Is NASCAR’s Next-Gen Car Compatible with Bristol Dirt?

Is NASCAR’s Next-Gen Car Compatible with Bristol Dirt?


Bristol Motor Speedway will once again host a NASCAR Cup Series dirt event in 2022 but what that looks like remains an open question.

The format will need to be refined after the sanctioning body made several changes throughout the weekend due to tire wear concerns. The industry is already considering suitable companion events after Crate Late Models were used to work in the surface prior to both the Cup and Truck Series features.

Most importantly, NASCAR may even face a choice over which generation Cup Series car to take back to Thunder Valley next year.

The next-generation car is scheduled to make its debut in February during Daytona Speedweeks and will be used throughout the entire season … unless teams and the sanctioning body decide to run the old car back for the second annual Bristol Dirt Race.

Initial conversations have already taken place and are necessary because the new car might not be immediately compatible with dirt due to its independent rear suspension.

Team Penske competition director Travis Geisler says using the current car next year for the dirt race at Bristol was “something to certainly consider” once conversations begin in earnest.

“If this (current) car was a challenge, it’s going to be a whole other set of challenges,” Geisler said. “Certainly, early in the season for the whole industry, so we’ll still be kind of new to that car, which will make it even more challenging.

“(The current car) we kind of know so much about the history, kind of how things tear up, what happens throughout the course of events. … The (Next-Gen) body being totally different, all the suspension being different.

“I can’t really say independent rear suspensions have been run on dirt. I can remember John Mason trying it when I was probably about five or six. That was pretty unsuccessful. I think we’ll have our work cut out for us.”

Trackhouse Racing owner Justin Marks is an advocate of running the old car back on the dirt.

“What I know about this Next-Gen car now that I’ve seen it up close and gotten underneath it, I feel like it would be mud-bogging with an Indy Car if we took this Next-Gen car to the dirt track next year,” Marks said.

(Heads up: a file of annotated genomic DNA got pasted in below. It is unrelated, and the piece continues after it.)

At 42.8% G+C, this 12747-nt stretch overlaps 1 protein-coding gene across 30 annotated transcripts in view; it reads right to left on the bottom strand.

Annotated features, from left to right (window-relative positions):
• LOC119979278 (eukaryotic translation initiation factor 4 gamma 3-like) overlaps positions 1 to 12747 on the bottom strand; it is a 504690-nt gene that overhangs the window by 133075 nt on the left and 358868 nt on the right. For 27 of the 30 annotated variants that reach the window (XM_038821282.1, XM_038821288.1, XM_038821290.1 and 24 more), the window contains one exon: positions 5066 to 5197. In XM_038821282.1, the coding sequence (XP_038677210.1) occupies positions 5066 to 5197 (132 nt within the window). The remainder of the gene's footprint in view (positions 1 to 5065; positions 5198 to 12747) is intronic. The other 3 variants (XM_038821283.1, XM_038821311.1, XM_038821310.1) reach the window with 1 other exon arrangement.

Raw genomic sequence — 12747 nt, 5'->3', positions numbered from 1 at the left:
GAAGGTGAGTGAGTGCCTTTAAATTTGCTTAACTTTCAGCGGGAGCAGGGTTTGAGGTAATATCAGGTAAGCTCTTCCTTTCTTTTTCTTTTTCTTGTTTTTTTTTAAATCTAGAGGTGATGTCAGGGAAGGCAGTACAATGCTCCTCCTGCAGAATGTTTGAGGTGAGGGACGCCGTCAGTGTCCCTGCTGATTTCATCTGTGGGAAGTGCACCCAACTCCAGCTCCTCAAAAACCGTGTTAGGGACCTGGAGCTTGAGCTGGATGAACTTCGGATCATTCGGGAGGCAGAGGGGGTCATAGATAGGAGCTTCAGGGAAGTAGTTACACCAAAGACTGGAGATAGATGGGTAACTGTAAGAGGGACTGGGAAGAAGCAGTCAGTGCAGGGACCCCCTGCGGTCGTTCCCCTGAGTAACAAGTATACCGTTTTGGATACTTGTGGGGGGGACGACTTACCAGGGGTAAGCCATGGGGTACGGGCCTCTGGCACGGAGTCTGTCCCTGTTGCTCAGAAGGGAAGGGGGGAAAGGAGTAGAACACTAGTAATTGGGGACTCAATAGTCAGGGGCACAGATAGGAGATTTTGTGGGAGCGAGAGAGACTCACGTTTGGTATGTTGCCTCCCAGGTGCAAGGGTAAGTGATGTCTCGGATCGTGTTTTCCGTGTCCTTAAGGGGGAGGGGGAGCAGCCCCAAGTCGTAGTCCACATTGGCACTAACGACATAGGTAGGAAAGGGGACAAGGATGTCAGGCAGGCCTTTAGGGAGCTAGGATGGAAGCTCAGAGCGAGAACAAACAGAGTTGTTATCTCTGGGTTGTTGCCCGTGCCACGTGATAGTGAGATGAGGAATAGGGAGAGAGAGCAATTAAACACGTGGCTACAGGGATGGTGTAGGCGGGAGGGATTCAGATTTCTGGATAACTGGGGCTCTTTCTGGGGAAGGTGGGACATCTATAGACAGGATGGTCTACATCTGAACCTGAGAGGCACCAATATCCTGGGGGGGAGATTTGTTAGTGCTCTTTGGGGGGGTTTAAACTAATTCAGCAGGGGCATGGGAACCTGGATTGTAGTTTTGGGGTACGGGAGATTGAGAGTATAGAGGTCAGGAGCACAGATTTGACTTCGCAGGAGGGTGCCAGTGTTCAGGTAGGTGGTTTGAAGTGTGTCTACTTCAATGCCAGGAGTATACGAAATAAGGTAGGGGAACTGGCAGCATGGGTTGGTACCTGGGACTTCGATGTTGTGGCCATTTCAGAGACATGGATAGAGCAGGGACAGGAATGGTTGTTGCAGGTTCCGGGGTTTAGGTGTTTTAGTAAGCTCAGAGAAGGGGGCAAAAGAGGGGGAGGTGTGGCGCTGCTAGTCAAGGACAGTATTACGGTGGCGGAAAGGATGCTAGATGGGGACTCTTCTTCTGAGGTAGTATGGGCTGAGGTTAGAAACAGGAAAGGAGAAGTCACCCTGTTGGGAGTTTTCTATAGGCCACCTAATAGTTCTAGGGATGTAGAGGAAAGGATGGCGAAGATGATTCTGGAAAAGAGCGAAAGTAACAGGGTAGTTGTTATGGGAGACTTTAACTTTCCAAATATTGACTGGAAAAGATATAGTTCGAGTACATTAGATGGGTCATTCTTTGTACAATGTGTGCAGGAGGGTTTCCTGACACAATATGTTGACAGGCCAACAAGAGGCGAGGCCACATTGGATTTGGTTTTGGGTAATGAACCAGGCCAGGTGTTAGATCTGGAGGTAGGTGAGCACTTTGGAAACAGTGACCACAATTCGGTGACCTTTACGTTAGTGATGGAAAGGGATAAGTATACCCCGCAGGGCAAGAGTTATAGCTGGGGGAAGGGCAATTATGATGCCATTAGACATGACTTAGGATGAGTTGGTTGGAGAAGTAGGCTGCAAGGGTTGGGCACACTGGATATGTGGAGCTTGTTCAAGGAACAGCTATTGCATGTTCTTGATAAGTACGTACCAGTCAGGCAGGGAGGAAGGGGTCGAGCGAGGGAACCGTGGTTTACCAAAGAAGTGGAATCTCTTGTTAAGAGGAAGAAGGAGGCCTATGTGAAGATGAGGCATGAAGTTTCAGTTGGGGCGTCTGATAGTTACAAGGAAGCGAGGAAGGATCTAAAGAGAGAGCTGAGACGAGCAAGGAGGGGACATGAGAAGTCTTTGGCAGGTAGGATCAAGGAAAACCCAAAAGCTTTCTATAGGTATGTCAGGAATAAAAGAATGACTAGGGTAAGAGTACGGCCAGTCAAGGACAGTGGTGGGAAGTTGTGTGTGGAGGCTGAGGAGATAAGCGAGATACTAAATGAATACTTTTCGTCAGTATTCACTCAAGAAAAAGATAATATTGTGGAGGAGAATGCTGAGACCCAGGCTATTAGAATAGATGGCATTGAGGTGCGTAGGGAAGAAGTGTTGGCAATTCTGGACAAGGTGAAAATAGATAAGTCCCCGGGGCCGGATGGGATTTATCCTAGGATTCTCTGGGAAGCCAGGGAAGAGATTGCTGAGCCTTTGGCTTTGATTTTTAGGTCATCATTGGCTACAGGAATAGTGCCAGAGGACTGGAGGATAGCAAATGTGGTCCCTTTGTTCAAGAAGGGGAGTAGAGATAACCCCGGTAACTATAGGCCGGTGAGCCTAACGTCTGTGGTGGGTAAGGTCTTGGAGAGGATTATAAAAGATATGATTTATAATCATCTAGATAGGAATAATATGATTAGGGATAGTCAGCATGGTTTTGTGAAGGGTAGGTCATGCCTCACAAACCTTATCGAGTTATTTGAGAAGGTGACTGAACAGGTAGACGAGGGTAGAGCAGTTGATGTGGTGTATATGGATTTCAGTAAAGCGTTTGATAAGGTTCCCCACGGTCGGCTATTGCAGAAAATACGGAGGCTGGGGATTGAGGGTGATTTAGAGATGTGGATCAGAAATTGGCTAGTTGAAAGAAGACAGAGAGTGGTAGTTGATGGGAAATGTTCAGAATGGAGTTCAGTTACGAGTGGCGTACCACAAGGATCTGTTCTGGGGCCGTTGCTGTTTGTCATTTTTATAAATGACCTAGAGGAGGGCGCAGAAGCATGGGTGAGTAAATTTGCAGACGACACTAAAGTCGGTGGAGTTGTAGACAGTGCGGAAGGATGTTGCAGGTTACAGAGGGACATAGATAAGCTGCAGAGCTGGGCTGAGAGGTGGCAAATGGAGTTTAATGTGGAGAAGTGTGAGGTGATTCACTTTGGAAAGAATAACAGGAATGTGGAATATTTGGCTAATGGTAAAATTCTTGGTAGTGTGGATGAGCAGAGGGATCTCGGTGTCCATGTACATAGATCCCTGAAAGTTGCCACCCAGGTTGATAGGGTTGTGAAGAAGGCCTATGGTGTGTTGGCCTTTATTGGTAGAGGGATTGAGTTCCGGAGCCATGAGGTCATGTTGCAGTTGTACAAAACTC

Marks, who is an advocate for dirt racing in general, says the conversations has already started.

“I know that that discussion has already started to take place among ownership in the sport right now, probably even before the race that question was raised,” Marks said. “This new car is a very sophisticated piece of equipment, and this racetrack is very hard on these cars. We were welding between practice and the race because of how rough this track was on our cars. That was a topic of conversation within the team.

“I believe that for team ownership … is to probably have cars that are specifically for this dirt track. If that means we take this car back next year, I’m completely fine with that.”

The independent suspension is doable on dirt if rally cars are any indication, but another challenge is Goodyear and finding an 18” tire that is compatible with the new platform and its wheels.

A bigger consideration is that the Next-Gen will be just a couple months into its tenure depending on when the Bristol Dirt Race is scheduled, and it just doesn’t make a lot of sense to put the platform on dirt and risk tearing a bunch of them up.

Sunday’s runner-up finisher Ricky Stenhouse Jr. also believes the current generation car would make for a better show next season.

“I think a lot of the teams, crew guys would advocate using these cars, especially with everything we learned this weekend,” Stenhouse said. “Maybe we could put on a better race using the same car with the notes that we had.

“I don’t know if the owners and the teams want to keep switching back and forth between race cars throughout the year … but I do think the racing could be pretty good if we brought these same race cars back.”

A popular sentiment throughout the garage is at that visibility from the dust wouldn’t be as much of a concern if NASCAR eliminated the windshields from the cars like dirt Late Models or Modifieds, too.

However, NASCAR senior vice president of competition Scott Miller says eliminating the windshield is likely a non-starter.

“I realize that dirt cars don’t have windshields in them, but in our cars, the entire level of protection and level of safety is based on having the windshield in there,” Miller told SiriusXM NASCAR Radio. “I think that’s not something we’re not going to look at. But because that windshield and the way that it is made can keep a lot of potential harm away from the driver, that might be a hard one to get for us. It’s certainly something we will get some feedback on and let everyone weigh in on.”

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